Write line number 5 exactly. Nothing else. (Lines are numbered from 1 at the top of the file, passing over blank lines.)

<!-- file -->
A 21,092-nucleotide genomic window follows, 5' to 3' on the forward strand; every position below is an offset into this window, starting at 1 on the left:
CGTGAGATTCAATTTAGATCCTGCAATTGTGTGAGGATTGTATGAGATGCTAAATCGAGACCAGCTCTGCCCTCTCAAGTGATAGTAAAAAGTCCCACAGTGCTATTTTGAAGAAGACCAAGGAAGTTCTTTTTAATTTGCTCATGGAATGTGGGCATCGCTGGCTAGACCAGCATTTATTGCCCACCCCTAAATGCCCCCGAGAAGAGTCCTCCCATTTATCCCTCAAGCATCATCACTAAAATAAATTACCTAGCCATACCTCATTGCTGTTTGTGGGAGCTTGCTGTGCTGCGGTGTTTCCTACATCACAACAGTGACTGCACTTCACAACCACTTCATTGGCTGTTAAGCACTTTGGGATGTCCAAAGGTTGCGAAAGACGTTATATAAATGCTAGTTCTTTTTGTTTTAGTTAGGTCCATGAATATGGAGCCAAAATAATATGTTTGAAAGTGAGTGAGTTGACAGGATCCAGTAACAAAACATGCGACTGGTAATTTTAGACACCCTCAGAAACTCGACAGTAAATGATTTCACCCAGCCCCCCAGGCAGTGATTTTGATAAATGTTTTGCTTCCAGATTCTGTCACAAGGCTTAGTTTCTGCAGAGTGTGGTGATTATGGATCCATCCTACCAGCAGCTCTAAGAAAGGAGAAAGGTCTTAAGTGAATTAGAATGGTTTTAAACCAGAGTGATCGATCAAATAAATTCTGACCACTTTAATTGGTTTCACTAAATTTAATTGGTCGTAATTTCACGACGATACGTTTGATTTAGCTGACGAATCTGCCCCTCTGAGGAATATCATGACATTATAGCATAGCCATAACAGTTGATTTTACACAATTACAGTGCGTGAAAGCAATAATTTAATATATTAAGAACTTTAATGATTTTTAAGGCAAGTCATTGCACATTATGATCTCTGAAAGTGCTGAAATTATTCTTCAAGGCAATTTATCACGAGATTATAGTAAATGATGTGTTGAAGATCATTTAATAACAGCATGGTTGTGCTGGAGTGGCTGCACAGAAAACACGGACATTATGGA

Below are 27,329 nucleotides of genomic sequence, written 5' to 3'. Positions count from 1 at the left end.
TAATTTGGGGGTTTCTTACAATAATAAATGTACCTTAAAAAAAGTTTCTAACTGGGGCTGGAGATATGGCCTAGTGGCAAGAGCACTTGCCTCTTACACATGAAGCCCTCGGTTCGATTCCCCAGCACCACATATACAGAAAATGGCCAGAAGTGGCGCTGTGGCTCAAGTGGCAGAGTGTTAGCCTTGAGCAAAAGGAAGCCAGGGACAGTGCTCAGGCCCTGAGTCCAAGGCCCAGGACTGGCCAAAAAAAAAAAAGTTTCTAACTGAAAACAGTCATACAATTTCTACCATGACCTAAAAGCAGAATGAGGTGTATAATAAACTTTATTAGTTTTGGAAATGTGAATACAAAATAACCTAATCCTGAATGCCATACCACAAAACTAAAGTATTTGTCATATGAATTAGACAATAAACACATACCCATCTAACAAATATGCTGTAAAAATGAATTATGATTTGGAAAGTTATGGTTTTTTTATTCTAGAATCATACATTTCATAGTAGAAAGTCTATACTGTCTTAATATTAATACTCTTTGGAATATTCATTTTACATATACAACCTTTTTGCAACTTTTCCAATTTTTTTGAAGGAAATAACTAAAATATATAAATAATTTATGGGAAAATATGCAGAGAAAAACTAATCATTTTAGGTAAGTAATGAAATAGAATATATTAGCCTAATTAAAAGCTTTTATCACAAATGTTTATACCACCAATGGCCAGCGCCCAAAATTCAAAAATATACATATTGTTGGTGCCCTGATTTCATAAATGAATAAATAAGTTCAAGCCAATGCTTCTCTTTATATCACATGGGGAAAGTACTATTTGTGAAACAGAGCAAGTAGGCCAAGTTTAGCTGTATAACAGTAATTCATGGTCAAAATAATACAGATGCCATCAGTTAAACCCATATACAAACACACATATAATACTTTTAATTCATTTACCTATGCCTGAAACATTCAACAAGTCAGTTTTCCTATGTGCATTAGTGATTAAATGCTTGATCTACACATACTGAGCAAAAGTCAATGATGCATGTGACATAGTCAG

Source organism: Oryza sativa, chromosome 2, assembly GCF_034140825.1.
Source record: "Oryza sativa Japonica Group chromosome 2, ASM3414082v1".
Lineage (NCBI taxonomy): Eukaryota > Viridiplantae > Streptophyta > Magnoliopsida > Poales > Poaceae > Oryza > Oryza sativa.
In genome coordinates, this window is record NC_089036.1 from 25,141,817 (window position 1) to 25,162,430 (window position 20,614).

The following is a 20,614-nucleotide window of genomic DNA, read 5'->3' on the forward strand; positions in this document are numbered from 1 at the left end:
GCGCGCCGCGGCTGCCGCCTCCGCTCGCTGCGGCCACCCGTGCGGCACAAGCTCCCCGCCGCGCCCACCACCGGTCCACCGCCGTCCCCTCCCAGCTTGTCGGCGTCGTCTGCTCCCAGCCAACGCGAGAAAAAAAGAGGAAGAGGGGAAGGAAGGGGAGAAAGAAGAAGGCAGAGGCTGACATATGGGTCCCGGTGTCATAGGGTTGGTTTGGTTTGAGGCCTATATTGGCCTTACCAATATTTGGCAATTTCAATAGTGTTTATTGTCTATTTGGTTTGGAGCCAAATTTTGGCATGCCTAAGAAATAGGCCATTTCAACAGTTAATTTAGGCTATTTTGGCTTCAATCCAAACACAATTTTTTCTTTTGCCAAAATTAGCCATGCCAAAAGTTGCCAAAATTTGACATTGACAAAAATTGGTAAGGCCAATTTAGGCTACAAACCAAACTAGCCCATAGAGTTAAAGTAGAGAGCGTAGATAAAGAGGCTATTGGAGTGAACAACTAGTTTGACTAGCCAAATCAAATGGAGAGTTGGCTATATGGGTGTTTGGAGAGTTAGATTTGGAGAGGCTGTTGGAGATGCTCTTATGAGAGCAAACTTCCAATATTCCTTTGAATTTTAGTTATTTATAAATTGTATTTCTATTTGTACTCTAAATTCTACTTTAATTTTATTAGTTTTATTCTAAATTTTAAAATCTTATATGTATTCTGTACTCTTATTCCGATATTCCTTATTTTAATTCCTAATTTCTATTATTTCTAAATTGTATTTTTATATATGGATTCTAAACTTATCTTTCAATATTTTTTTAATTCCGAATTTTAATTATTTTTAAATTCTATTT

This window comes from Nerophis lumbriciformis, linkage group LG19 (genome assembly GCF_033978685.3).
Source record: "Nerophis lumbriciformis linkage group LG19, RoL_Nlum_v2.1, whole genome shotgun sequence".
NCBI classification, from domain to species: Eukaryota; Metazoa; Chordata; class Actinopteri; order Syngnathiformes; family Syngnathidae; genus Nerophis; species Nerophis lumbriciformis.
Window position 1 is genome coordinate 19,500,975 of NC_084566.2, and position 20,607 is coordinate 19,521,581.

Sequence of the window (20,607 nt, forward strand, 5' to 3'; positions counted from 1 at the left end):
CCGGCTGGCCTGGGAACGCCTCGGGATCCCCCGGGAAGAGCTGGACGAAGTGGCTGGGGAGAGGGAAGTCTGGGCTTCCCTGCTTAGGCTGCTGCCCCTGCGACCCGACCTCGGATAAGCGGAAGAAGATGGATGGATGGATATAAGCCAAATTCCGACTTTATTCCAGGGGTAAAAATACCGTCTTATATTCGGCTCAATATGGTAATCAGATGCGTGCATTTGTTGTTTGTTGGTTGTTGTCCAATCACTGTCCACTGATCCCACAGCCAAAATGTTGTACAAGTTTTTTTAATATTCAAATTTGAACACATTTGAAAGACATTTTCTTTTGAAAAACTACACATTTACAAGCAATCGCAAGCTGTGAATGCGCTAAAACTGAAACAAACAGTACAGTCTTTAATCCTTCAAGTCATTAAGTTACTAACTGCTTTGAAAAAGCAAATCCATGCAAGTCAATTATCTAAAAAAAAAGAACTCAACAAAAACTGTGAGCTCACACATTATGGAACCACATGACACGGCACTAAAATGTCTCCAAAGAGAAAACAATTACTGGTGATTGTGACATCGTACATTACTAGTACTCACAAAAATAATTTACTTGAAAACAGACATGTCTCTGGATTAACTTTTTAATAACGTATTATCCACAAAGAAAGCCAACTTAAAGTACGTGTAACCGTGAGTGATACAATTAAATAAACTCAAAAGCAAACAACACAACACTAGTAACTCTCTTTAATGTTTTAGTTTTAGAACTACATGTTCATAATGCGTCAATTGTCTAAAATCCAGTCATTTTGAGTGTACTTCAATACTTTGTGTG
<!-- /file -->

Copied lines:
Source organism: Oryza sativa, chromosome 2, assembly GCF_034140825.1.